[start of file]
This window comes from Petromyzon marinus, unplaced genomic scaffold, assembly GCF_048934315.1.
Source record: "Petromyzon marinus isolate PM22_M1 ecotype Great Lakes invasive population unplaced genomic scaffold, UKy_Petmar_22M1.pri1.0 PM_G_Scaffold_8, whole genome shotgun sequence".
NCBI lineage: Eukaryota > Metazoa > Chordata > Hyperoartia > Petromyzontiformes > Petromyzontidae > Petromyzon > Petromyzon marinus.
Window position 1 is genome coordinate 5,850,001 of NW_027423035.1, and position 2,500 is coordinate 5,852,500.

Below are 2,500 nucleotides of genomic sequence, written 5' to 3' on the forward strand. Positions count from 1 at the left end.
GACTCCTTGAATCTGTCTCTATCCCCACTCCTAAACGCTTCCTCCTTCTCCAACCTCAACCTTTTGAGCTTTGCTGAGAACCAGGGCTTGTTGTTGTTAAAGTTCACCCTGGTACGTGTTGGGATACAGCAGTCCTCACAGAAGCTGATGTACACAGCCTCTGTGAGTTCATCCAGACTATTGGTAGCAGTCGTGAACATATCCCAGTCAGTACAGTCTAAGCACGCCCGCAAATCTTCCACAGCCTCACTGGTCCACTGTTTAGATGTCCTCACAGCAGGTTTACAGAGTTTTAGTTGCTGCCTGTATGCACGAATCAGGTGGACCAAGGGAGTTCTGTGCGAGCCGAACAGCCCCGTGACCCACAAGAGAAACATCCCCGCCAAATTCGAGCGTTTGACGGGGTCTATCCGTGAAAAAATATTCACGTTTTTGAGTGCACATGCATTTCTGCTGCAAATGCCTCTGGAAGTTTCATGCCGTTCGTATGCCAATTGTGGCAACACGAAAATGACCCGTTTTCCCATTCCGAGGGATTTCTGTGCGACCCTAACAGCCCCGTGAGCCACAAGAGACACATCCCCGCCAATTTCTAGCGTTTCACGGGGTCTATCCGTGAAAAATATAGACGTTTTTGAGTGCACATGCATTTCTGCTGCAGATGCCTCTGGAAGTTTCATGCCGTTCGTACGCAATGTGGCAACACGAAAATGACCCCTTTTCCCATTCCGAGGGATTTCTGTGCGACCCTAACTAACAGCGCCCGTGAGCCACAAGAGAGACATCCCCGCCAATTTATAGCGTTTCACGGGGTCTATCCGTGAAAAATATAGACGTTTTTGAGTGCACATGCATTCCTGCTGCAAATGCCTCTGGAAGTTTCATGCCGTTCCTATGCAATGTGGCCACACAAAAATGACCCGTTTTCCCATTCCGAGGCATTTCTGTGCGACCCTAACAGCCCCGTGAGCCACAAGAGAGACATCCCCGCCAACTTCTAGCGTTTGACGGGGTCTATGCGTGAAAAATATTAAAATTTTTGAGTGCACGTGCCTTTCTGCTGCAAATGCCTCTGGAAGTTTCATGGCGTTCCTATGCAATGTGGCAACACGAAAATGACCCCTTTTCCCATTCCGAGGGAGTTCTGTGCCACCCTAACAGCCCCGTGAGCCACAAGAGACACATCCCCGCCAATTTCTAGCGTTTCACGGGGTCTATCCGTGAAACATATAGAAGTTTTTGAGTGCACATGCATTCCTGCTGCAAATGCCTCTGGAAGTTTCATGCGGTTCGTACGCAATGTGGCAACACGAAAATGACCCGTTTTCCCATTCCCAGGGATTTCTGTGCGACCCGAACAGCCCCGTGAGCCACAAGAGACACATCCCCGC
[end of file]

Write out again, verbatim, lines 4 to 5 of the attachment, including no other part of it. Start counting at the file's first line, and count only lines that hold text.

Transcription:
Window position 1 is genome coordinate 5,850,001 of NW_027423035.1, and position 2,500 is coordinate 5,852,500.

Below are 2,500 nucleotides of genomic sequence, written 5' to 3' on the forward strand. Positions count from 1 at the left end.